WEST FARGO — The last time Jodee Bock saw her mother in person at Eventide Sheyenne Crossings Care Center here late in the fall, they talked and sang together.
More recently, with only virtual visits allowed due to the COVID-19 pandemic, 89-year-old Maurene Bock has been mostly unresponsive.
“Once in a while, she won't even open her eyes, and so I can see that she's really declined over the last six weeks,” Bock said.
However, with vaccinations against the virus beginning at long term care centers, people like Bock hope they can soon visit loved ones face-to-face again on a regular basis, and that those visits will be a much-needed respite from months of isolation.
Nursing homes in Minnesota, including Eventide on Eighth in Moorhead, began rolling out vaccinations on Monday, Dec. 28.
People in nursing homes, mostly elderly and with underlying health conditions, are at greatest risk for serious complications of COVID-19.
Of the 1,282 North Dakotans to date who’ve died with the virus, approximately 60% were long-term care residents, according to the state Department of Health.
Bock said she’ll do whatever it takes to be with her mom.
If vaccines allow families, schools, businesses and nursing homes to get back to some sense of normalcy, “that’s what we've been waiting for,” she said.
Before moving to West Fargo, Maurene Bock and her family lived in Lisbon, N.D., where she was a longtime teacher.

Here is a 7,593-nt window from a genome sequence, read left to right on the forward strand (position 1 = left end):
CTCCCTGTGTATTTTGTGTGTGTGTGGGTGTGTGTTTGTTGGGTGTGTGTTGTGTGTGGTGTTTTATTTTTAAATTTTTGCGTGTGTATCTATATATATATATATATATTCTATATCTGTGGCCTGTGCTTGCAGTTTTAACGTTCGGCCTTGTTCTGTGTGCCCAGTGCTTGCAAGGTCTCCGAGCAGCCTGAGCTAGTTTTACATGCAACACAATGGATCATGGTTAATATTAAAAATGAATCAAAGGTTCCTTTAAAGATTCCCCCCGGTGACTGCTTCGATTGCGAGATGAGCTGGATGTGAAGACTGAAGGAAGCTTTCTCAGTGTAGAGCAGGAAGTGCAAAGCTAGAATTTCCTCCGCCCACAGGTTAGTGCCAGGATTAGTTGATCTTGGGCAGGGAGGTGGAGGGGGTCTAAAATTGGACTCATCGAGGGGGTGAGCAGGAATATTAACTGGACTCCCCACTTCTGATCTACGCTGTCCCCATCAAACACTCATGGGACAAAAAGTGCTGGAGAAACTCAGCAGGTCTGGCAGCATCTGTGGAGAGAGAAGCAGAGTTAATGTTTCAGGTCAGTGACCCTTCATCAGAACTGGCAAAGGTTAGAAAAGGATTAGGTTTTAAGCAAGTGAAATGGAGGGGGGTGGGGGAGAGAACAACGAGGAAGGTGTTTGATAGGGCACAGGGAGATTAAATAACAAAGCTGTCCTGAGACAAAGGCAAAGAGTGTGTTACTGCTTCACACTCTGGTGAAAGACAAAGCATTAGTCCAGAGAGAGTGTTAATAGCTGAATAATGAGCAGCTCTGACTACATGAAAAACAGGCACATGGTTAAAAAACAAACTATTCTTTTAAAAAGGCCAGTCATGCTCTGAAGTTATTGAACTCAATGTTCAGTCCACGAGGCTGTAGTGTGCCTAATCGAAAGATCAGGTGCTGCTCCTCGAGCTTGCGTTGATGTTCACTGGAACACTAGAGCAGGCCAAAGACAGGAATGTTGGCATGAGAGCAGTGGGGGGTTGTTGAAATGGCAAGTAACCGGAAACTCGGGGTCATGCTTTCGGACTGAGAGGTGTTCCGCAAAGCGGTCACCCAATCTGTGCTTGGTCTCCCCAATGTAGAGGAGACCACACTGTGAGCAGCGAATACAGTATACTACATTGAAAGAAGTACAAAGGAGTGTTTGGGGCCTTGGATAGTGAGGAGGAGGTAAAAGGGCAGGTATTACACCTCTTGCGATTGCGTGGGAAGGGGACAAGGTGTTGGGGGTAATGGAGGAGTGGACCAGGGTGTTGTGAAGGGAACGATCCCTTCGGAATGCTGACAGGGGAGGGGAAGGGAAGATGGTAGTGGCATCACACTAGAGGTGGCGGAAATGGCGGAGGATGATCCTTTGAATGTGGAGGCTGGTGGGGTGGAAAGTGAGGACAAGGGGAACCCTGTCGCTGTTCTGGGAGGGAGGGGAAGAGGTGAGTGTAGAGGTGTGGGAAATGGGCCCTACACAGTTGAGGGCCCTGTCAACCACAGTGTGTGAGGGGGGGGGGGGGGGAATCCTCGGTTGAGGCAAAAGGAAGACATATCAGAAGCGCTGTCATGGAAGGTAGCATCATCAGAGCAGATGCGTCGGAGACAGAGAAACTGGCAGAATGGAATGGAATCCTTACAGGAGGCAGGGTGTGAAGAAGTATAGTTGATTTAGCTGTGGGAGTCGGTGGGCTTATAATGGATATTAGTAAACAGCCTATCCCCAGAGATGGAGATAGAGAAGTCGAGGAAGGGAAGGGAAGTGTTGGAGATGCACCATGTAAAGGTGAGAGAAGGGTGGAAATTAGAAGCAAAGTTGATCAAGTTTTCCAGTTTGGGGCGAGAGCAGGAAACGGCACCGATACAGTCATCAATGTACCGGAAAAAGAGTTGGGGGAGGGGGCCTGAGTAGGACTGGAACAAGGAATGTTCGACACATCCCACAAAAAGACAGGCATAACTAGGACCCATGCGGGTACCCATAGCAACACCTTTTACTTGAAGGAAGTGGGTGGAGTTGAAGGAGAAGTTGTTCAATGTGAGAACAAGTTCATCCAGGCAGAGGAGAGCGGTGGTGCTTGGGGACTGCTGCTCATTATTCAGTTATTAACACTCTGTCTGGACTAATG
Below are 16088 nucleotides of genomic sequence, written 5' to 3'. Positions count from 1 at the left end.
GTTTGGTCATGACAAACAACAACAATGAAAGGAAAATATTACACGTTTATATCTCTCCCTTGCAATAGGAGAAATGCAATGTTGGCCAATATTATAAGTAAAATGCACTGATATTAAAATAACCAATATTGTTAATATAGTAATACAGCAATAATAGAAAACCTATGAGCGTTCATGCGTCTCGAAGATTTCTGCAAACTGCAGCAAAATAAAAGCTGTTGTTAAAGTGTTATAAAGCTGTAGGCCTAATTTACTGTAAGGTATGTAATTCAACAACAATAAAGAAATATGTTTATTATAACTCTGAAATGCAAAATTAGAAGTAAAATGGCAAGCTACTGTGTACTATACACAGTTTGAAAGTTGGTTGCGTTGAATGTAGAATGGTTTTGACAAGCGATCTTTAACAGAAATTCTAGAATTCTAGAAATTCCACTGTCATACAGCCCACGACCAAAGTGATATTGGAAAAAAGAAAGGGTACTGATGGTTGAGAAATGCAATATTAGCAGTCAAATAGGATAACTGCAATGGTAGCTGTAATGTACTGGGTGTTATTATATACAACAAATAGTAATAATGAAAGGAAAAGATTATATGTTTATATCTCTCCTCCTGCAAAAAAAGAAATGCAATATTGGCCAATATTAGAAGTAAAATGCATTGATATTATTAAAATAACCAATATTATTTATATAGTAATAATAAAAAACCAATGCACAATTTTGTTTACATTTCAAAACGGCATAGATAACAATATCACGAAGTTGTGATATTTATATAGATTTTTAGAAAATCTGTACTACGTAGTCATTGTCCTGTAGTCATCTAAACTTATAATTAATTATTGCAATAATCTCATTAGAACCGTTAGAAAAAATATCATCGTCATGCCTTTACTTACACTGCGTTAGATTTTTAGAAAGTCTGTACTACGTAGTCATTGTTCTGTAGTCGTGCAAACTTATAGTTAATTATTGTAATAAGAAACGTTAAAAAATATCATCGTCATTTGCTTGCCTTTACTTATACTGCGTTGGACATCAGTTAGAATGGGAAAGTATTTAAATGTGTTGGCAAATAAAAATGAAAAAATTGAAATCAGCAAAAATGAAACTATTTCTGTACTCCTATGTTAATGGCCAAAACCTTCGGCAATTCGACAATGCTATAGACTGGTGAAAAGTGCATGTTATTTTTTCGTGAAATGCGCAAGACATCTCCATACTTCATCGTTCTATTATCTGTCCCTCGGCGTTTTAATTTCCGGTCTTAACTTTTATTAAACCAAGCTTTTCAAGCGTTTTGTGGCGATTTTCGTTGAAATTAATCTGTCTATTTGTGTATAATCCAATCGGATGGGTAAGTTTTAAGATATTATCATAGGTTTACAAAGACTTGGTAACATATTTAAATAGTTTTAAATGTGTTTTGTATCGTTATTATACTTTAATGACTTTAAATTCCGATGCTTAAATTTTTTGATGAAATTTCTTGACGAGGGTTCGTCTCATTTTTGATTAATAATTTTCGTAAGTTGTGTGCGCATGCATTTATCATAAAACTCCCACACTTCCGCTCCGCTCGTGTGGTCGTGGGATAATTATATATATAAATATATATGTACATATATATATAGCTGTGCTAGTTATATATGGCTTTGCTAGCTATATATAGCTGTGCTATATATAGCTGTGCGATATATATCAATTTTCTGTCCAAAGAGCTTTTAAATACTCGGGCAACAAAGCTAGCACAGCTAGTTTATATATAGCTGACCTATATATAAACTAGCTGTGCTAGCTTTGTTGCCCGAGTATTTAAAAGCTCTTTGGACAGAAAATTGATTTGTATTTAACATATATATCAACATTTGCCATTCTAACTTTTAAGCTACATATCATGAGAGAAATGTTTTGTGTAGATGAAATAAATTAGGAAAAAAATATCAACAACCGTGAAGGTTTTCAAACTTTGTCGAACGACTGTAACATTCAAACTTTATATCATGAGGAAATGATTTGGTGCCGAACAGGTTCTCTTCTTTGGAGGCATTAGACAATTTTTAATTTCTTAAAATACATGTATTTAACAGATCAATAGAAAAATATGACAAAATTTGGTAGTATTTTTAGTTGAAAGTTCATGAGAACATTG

“Three generations of families. They say she was one of their favorite teachers,” Jodee Bock said.
Her mother has lived in Sheyenne Crossings for nearly five years, and Bock visited often until the pandemic struck and nursing homes had to lock down.
“Instead of being able to just pop in whenever I wanted to at any time of the day or night, I had to schedule things and I couldn't keep track of her the way I wanted to,” she said.
There were window visits in March and April, where she could at least see her mom through a pane of glass. Then, over the summer, Bock could visit in person, outdoors.
They celebrated her mother’s birthday in June, with balloons and cake.
But as COVID-19 hospitalizations and deaths in North Dakota spiked in October and November, everything shut down again.
Bock said she knows her mom is getting good care, but it’s difficult to gauge how she's doing through a video screen.
She doesn’t know whether the decline is related to her mother’s Parkinson’s disease and dementia, the isolation from family or both.
Nursing home visitation is currently based on a county’s COVID positivity rate and whether a facility has had an outbreak in the last two weeks, according to Shelly Peterson, president of the North Dakota Long Term Care Association.
With improvements seen in those areas, many facilities are starting to offer one-on-one, limited visitation.
“We hope we are turning the corner,” Peterson said, adding that it’s been a difficult stretch for residents and their families.
This week, Bock received the news that she’s able to visit her mom in person, masked, in a communal space at Sheyenne Crossings on Thursday, Dec. 31.
Her sister will drive up from Fergus Falls to also be there.
Bock will cherish the time, because only now does she realize what she took for granted, pre-pandemic.
Before, she’d take her mom out to shop, get a pedicure or to have a piece of pie.
She’s optimistic the physical visit will bring an emotional boost.
“I hope that knowing I'm in the same room with her… she can sense me being there,” Bock said.